• Keep legs warm under dresses in cold weather
  • No tights to wrangle off and on at diaper changing time

Tuesday, January 13, 2009

Naming Conventions

Spark has decided that everyone and everything must have a name. He's become so obssessed with names that I have started to run out of on-the-spot answers. Yes, despite my quick creativeness, I have run dry.

He has named Daddy's truck. Yes, that would be Rex. Mommy's blue van is Tessa. Each member of his huge collection of puppies now has a name, from Brownie to Waterboy to Cutie Girl. As we were digging through a pile of clearance plush items at a local bookstore yesterday, he picked up each one and asked me their names. Fortunately, some had a name on the tag. Others did not. This afternoon as we walked by a Hanes cutout of a life-size 8ish year old boy, Spark wanted to know, "What his name?"

To respond, "I don't know," is not sufficient. Spark demands to know the names of these creatures. So, I feel like I'm constantly pulling names out of a hat.

The other day, though, we're pulling into our driveway where Buzz's truck is parked when Spark screams, "WATCH OUT! WATCH OUT!" I hit the brake, "What, Spark?"

He shakes his head, like I'm crazy (and I very well may be). "I'm not talking to you, Mommy. I'm talking to Tessa. Tessa, be careful. Don't hit Rex."

Monday, January 12, 2009

Favorite Puppy

Soon after Spark was born, he developed a severe case of jaundice. His doctor prescribed a "billi blankie," which basically looks like an electric blanket that glows an eerie shade of flourescent teal. He had to remain wrapped in this blanket for 22 hours a day for about a week. He couldn't sleep in the blanket very well, so my wonderful mother stayed with us for that week, and we took turns rocking him and holding him while he slept.

I know, the experts say you can't spoil a child, but I think that week of being held for 22 hours a day pretty much spoiled any chance of Spark falling asleep on his own or sleeping on his own.

For his first Valentine's Day, I stopped by the grocery store on the way home. I had held out, planning to not submit myself to the commercialization of this "holiday." But, then I caved. I suddenly felt the need to get my three-and-a-half-month old baby boy a Valentine. So, I stopped at the grocery store. It was crowded with all manner of creation. I went straight for the cutesy, candied aisle, weaving my way through countless last-minute men.

I saw some plush animals, picked up a $5 fluffy little gray-and-white puppy with a pink heart embroideried on his ear and took him home for Spark. Spark chewed on it for a second and then the pup was cast aside. I sat it on a shelf in his room, and he was forgotten for about a year.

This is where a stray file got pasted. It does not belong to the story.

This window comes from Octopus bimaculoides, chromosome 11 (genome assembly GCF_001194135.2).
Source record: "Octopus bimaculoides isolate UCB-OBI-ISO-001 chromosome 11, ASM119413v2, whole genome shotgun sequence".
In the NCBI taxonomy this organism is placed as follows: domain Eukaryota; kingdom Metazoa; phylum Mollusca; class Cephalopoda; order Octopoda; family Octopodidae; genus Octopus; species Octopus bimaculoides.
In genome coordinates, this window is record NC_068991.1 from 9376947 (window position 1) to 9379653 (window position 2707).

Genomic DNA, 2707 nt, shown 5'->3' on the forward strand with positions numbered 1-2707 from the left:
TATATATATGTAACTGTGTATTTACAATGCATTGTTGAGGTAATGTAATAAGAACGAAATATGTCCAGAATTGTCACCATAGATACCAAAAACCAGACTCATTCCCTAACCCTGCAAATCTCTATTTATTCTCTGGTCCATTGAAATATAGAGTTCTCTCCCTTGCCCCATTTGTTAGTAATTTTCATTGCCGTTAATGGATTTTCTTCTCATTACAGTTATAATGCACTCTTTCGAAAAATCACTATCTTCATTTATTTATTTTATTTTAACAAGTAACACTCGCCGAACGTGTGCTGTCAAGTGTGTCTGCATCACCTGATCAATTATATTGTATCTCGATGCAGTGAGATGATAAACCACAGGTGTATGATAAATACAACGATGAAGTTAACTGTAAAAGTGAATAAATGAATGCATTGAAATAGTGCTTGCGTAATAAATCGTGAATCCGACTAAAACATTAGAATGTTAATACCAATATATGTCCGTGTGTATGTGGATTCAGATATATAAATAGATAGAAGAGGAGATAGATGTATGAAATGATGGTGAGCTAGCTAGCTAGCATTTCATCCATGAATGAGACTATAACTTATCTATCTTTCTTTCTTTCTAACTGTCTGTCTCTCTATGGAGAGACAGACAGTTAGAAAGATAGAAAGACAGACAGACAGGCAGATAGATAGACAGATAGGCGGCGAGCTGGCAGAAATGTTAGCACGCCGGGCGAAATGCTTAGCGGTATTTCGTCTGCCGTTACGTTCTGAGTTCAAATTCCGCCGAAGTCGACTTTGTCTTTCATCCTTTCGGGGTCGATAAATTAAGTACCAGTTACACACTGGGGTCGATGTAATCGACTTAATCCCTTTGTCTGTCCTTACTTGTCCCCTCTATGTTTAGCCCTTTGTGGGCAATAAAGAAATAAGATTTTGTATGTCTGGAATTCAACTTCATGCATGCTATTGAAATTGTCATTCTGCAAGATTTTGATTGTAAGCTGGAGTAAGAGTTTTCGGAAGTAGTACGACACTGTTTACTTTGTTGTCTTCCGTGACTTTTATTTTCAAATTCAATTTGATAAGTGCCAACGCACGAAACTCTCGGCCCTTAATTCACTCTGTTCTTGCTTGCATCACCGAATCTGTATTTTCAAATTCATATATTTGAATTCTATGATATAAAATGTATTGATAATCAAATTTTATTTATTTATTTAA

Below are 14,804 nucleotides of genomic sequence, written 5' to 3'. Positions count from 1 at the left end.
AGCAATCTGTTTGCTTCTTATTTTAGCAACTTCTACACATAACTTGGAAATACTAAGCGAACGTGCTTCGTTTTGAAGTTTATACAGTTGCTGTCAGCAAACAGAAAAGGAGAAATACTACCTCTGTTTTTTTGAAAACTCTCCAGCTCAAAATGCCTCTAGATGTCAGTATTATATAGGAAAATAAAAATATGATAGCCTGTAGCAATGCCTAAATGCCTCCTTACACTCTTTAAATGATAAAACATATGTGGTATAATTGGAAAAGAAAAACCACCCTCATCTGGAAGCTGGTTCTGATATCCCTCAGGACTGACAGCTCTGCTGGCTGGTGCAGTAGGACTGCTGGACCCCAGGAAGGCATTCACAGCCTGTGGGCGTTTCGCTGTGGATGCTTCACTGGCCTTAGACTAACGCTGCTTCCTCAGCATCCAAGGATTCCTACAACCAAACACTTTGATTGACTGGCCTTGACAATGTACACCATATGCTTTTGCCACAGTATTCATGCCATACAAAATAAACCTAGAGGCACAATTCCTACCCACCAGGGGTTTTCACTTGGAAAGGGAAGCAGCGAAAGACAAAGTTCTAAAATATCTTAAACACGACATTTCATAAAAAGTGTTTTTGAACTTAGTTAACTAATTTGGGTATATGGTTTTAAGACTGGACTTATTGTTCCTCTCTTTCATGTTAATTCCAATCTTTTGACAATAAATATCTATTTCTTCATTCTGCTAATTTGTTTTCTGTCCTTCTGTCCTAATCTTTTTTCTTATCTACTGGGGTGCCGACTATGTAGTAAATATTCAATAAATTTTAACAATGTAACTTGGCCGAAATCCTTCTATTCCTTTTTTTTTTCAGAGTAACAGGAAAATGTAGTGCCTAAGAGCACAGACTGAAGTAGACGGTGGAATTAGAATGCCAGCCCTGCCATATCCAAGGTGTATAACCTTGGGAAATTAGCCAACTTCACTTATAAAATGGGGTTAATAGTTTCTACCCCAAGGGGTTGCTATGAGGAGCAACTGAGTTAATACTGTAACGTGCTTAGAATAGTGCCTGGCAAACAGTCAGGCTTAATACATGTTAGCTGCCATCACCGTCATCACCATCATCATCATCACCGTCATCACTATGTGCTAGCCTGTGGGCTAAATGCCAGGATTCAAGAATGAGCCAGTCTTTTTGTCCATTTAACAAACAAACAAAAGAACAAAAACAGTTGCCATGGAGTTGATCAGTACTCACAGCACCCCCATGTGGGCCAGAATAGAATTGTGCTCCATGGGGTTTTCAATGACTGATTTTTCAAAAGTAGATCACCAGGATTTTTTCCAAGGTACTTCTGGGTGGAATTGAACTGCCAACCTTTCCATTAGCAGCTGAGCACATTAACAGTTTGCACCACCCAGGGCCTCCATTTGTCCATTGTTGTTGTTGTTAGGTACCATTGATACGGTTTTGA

Then, when Spark was almost 18 months old, I decided it was time for him to try falling asleep on his own in his own bed. So, I tucked him in, we said prayers together, and Spark looked at me with scared little eyes. I reached up on his shelf and said, "Here, hold on to this puppy while you go to sleep."

The two have been inseparable ever since. I wish I had a before shot of "Favorite Puppy" as we all call this guy, but I don't. He's been to countless doctor appointments with us, across the country and back again, and each night before bed, the question of the hour is "Where is Favorite Puppy?" as everyone searches frantically for the ragged dog.

Tuesday, January 6, 2009


I have only made one resolution this year. I planned to make none because I think resolutions are doomed to fail, but then I thought better of it. I needed to put down on paper at least one thing that I am going to do differently.

As a kid, I used to get lost in books all the time. That's not an exaggeration. I spent hours with books. Some nights, I would stay up long past my bedtime, just trying to finish one more chapter until I had read the entire book. Stories captivated me, and I had little interest in stretching a book out over several days. I grew up in a very small town in rural Alabama. Our public library had less square footage than some closets I've had. It took me about half a summer to tear through the library, reading every single age-appropriate book. This was the summer I read the Little House on the Prairie books, the Trixie Belden mystery books, biography after biography (if a First Lady has a biography for kids, I savored it), a lot of historical fiction books, and just about every series ever created. I even read some Westerns meant for adults. Louis Lamour passed my mom's strict requirements (no sexual scenes and no really bad profanity). I would leave with a sack full of books. When the librarian told me the limit was 14 books in as many days, I'd complain to my mother, "But that's only one book a day."